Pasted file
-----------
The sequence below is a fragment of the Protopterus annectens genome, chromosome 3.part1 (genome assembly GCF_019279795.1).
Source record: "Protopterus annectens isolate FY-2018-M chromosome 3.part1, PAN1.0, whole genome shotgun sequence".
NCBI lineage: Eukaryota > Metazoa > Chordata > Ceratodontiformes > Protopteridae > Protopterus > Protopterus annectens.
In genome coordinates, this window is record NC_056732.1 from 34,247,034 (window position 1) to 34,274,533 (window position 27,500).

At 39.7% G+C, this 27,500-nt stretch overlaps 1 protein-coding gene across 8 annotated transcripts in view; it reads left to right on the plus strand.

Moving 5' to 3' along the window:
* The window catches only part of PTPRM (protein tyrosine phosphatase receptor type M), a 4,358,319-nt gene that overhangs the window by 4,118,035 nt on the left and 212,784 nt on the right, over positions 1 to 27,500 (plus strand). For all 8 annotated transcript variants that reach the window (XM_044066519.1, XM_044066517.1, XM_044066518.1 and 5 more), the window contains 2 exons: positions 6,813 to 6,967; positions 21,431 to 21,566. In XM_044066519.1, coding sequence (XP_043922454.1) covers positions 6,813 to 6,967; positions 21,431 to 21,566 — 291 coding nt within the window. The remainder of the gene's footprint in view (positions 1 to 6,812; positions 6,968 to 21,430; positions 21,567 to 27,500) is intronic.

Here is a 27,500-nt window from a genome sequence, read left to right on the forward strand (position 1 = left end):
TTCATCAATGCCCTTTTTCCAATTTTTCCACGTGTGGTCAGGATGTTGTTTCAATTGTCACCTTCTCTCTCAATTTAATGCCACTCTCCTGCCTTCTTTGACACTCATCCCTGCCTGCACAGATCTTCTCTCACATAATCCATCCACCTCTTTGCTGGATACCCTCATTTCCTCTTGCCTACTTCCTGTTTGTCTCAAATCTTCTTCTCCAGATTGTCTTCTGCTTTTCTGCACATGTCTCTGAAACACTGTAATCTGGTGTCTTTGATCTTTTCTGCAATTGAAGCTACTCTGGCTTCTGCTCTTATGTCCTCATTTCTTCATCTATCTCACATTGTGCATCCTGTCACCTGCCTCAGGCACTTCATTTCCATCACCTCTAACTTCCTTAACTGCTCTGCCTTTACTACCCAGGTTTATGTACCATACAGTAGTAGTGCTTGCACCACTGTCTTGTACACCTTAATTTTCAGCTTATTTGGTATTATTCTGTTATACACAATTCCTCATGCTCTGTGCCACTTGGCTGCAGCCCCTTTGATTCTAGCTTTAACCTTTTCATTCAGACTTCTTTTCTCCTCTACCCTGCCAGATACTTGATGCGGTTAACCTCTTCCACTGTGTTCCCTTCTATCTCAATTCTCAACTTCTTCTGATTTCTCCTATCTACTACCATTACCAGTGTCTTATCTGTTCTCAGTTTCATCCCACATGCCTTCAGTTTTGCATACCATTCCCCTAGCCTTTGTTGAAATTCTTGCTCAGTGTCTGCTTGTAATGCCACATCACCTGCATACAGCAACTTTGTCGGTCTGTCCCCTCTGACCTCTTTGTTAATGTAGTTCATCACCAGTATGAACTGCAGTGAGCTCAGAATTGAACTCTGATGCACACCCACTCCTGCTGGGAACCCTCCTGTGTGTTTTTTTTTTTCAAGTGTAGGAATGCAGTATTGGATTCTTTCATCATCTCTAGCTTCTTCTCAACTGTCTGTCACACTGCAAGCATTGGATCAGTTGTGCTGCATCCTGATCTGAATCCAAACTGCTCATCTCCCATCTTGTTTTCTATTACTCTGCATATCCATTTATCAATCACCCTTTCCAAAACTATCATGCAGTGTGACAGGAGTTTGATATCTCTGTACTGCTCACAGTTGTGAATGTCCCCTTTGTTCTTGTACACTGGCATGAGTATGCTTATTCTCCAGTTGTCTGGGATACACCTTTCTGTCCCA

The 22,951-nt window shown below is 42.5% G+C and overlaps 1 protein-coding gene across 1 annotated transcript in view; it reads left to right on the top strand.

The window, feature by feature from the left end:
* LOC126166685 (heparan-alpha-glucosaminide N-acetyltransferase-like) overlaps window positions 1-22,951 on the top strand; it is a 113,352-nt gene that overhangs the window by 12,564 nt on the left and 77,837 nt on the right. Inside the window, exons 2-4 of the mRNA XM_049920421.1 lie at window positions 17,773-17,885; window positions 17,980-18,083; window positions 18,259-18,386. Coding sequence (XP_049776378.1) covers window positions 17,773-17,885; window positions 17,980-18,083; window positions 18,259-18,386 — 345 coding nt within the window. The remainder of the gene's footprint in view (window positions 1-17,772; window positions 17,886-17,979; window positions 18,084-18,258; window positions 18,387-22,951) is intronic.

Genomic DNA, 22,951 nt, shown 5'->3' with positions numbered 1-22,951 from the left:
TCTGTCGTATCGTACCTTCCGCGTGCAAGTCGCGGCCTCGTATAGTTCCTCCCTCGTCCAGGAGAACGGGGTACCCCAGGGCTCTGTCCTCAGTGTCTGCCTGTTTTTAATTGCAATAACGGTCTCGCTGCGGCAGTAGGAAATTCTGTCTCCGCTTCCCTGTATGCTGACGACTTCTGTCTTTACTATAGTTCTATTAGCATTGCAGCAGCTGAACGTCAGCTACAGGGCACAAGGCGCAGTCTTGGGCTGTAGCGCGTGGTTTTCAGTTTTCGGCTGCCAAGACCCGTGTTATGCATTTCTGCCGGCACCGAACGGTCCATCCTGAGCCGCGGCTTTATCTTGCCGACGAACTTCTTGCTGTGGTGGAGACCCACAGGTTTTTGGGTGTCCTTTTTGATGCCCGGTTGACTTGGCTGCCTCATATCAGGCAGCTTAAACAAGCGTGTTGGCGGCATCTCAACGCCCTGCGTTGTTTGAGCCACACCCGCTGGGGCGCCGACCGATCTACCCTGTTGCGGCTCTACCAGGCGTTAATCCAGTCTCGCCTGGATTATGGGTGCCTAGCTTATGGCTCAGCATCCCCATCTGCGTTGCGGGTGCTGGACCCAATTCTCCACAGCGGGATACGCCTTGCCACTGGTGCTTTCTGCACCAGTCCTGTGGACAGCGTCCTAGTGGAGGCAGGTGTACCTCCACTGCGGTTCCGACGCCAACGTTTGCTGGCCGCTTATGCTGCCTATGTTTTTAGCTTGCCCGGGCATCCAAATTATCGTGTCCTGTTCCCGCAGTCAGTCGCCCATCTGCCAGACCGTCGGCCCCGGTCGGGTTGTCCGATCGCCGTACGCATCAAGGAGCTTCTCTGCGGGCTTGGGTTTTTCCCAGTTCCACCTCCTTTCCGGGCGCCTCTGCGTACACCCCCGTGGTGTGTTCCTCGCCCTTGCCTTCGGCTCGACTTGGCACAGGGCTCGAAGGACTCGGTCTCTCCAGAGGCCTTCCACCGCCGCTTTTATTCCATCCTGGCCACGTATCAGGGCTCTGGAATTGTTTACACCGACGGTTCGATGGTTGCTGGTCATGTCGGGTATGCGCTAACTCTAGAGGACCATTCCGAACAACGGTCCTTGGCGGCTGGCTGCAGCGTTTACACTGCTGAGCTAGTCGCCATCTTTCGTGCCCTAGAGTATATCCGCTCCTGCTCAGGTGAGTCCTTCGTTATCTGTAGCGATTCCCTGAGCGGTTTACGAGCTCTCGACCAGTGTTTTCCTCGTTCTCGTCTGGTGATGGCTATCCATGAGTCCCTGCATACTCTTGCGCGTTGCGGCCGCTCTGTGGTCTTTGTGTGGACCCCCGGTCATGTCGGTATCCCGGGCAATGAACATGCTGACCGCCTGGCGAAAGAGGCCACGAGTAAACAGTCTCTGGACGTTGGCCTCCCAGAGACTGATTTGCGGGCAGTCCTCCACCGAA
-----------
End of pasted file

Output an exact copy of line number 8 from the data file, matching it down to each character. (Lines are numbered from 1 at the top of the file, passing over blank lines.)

Here is a 27,500-nt window from a genome sequence, read left to right on the forward strand (position 1 = left end):